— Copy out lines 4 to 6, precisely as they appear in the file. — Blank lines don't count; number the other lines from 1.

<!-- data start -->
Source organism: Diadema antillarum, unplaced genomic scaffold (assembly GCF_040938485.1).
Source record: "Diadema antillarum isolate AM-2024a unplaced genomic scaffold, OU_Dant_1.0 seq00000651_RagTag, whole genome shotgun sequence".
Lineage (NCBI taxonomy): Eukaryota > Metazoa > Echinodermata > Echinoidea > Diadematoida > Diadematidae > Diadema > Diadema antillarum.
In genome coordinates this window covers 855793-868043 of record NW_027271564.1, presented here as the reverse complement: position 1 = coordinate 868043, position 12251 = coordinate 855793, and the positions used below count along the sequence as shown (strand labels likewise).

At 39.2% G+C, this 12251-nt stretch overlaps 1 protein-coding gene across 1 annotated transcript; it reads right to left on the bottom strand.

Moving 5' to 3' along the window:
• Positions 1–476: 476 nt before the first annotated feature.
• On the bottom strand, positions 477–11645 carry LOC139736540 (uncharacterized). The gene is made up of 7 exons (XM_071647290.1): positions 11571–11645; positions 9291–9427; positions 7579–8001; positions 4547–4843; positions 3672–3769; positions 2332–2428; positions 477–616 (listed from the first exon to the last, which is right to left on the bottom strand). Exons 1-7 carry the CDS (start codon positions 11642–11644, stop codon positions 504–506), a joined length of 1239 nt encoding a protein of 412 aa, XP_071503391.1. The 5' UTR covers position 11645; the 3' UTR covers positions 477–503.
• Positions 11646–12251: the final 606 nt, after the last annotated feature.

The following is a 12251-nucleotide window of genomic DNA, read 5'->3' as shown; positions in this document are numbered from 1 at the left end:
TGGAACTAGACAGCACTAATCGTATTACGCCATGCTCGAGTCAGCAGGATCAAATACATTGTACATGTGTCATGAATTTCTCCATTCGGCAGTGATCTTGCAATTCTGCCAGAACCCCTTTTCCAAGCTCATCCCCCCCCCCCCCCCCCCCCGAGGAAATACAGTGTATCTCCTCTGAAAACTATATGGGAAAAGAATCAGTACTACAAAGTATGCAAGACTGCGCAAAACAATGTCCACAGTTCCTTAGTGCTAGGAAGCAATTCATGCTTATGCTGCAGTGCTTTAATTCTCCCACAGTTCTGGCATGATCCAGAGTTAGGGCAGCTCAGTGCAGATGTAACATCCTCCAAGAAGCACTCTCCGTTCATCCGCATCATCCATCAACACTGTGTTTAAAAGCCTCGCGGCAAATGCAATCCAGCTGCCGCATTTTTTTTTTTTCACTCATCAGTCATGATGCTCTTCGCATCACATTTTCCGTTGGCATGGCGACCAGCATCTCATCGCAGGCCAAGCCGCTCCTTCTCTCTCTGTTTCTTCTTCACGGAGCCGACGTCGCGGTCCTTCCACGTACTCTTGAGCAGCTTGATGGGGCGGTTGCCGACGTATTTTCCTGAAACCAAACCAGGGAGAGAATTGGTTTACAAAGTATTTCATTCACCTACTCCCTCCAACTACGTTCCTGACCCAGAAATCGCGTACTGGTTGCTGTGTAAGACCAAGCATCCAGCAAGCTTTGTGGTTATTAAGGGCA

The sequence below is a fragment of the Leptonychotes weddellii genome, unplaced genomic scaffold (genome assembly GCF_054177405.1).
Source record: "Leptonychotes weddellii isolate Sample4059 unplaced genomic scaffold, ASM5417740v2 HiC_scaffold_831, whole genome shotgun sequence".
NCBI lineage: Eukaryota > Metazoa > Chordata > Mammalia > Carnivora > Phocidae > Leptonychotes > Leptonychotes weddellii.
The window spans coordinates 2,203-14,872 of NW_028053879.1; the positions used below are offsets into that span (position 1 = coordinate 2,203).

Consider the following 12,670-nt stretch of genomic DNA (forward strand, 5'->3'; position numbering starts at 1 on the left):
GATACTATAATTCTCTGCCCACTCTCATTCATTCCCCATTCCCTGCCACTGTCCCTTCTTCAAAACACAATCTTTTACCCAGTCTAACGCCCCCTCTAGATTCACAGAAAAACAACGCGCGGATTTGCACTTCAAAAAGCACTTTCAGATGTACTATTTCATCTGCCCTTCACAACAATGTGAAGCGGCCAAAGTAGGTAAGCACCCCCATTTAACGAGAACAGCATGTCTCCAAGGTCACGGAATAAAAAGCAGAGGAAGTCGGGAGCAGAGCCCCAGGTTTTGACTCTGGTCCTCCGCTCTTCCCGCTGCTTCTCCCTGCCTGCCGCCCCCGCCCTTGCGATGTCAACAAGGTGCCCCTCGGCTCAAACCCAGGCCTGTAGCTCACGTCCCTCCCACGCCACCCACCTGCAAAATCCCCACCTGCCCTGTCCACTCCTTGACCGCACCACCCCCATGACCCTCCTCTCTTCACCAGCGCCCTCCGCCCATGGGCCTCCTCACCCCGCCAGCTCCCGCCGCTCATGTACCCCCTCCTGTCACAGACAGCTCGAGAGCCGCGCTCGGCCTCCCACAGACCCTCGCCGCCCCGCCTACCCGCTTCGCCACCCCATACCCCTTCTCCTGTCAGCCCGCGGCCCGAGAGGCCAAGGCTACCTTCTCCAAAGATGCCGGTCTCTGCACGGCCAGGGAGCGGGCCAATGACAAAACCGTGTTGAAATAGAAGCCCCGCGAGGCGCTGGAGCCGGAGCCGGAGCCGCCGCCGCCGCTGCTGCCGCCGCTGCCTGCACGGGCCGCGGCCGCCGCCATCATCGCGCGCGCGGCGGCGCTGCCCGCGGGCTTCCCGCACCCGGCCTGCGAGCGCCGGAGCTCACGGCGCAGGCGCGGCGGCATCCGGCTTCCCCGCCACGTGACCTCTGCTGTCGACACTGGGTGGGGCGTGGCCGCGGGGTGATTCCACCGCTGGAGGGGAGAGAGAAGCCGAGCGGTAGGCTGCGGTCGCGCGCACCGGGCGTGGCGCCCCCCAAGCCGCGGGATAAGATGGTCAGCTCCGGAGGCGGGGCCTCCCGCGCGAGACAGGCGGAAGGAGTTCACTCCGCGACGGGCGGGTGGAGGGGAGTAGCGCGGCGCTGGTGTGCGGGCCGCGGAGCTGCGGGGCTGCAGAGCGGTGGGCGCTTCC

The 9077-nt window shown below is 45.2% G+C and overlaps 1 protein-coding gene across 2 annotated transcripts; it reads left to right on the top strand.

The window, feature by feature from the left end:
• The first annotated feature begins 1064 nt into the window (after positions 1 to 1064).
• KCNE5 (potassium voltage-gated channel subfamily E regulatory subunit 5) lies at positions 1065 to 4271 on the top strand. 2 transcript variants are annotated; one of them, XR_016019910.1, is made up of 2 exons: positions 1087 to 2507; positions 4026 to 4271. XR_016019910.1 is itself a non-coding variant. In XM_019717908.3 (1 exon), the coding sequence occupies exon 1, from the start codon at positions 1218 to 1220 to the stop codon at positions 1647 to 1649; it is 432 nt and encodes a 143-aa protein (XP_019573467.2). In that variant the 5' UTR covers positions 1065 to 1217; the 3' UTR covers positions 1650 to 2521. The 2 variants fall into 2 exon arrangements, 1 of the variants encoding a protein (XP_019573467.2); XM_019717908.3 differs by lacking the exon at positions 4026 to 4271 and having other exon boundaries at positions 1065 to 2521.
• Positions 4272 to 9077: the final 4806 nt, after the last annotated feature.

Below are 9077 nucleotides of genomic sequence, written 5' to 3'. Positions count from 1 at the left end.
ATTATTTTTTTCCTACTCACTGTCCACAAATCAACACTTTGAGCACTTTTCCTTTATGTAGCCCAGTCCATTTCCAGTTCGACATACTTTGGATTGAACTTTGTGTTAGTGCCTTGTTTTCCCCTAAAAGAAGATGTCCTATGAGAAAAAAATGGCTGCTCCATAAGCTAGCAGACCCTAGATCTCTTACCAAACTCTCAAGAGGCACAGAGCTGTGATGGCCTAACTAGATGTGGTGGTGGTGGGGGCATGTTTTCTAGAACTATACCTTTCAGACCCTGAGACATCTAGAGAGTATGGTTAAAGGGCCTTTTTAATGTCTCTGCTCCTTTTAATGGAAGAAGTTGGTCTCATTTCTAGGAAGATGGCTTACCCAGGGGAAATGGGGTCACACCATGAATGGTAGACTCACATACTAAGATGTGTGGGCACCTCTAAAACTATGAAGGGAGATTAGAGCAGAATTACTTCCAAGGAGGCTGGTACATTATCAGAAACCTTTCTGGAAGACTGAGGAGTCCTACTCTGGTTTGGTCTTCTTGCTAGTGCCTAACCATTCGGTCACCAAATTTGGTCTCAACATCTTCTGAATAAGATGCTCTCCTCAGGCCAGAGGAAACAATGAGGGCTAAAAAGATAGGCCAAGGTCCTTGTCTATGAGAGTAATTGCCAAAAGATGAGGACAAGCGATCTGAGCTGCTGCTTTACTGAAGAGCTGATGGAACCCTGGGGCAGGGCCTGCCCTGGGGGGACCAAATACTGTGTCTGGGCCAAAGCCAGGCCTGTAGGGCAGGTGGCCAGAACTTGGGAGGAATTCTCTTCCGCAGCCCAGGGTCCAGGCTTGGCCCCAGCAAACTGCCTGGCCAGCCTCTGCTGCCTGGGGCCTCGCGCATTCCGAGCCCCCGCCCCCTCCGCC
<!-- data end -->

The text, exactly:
In genome coordinates this window covers 855793-868043 of record NW_027271564.1, presented here as the reverse complement: position 1 = coordinate 868043, position 12251 = coordinate 855793, and the positions used below count along the sequence as shown (strand labels likewise).

At 39.2% G+C, this 12251-nt stretch overlaps 1 protein-coding gene across 1 annotated transcript; it reads right to left on the bottom strand.

Moving 5' to 3' along the window: